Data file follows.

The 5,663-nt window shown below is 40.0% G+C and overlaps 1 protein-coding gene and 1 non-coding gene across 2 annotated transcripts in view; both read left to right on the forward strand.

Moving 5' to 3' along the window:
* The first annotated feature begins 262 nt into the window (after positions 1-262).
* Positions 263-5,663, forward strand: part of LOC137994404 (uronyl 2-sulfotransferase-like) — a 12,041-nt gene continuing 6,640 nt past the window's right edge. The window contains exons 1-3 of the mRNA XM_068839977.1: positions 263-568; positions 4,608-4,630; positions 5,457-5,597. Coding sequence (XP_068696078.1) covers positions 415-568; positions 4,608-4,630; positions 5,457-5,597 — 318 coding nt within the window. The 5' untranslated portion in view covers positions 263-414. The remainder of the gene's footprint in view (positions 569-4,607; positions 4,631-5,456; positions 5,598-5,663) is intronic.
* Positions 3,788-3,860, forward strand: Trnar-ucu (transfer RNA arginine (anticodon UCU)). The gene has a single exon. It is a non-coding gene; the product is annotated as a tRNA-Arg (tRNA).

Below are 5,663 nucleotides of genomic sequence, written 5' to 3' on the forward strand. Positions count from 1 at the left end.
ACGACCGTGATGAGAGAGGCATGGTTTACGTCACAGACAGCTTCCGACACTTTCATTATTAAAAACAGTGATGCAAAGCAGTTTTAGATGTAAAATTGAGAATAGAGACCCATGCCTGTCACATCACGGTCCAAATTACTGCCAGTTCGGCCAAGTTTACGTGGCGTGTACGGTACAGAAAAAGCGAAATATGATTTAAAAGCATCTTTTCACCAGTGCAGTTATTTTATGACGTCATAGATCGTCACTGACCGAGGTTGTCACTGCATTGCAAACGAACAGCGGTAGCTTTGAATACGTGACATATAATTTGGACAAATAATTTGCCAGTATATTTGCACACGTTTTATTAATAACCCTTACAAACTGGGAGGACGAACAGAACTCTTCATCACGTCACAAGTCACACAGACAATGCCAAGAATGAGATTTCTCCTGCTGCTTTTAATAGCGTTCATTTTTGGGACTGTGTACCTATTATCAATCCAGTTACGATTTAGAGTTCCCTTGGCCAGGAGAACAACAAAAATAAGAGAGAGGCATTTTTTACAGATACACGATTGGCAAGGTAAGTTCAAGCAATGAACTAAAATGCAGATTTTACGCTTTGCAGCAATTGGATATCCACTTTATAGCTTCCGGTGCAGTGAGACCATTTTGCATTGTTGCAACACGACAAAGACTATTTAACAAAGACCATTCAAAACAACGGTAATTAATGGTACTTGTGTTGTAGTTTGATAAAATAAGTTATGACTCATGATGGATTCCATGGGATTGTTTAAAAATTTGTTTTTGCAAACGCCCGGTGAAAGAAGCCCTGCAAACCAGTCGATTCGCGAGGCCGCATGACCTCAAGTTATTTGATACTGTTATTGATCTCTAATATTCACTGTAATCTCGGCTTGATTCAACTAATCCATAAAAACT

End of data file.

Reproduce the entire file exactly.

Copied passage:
The 5,663-nt window shown below is 40.0% G+C and overlaps 1 protein-coding gene and 1 non-coding gene across 2 annotated transcripts in view; both read left to right on the forward strand.

Moving 5' to 3' along the window:
* The first annotated feature begins 262 nt into the window (after positions 1-262).
* Positions 263-5,663, forward strand: part of LOC137994404 (uronyl 2-sulfotransferase-like) — a 12,041-nt gene continuing 6,640 nt past the window's right edge. The window contains exons 1-3 of the mRNA XM_068839977.1: positions 263-568; positions 4,608-4,630; positions 5,457-5,597. Coding sequence (XP_068696078.1) covers positions 415-568; positions 4,608-4,630; positions 5,457-5,597 — 318 coding nt within the window. The 5' untranslated portion in view covers positions 263-414. The remainder of the gene's footprint in view (positions 569-4,607; positions 4,631-5,456; positions 5,598-5,663) is intronic.
* Positions 3,788-3,860, forward strand: Trnar-ucu (transfer RNA arginine (anticodon UCU)). The gene has a single exon. It is a non-coding gene; the product is annotated as a tRNA-Arg (tRNA).

Below are 5,663 nucleotides of genomic sequence, written 5' to 3' on the forward strand. Positions count from 1 at the left end.
ACGACCGTGATGAGAGAGGCATGGTTTACGTCACAGACAGCTTCCGACACTTTCATTATTAAAAACAGTGATGCAAAGCAGTTTTAGATGTAAAATTGAGAATAGAGACCCATGCCTGTCACATCACGGTCCAAATTACTGCCAGTTCGGCCAAGTTTACGTGGCGTGTACGGTACAGAAAAAGCGAAATATGATTTAAAAGCATCTTTTCACCAGTGCAGTTATTTTATGACGTCATAGATCGTCACTGACCGAGGTTGTCACTGCATTGCAAACGAACAGCGGTAGCTTTGAATACGTGACATATAATTTGGACAAATAATTTGCCAGTATATTTGCACACGTTTTATTAATAACCCTTACAAACTGGGAGGACGAACAGAACTCTTCATCACGTCACAAGTCACACAGACAATGCCAAGAATGAGATTTCTCCTGCTGCTTTTAATAGCGTTCATTTTTGGGACTGTGTACCTATTATCAATCCAGTTACGATTTAGAGTTCCCTTGGCCAGGAGAACAACAAAAATAAGAGAGAGGCATTTTTTACAGATACACGATTGGCAAGGTAAGTTCAAGCAATGAACTAAAATGCAGATTTTACGCTTTGCAGCAATTGGATATCCACTTTATAGCTTCCGGTGCAGTGAGACCATTTTGCATTGTTGCAACACGACAAAGACTATTTAACAAAGACCATTCAAAACAACGGTAATTAATGGTACTTGTGTTGTAGTTTGATAAAATAAGTTATGACTCATGATGGATTCCATGGGATTGTTTAAAAATTTGTTTTTGCAAACGCCCGGTGAAAGAAGCCCTGCAAACCAGTCGATTCGCGAGGCCGCATGACCTCAAGTTATTTGATACTGTTATTGATCTCTAATATTCACTGTAATCTCGGCTTGATTCAACTAATCCATAAAAACT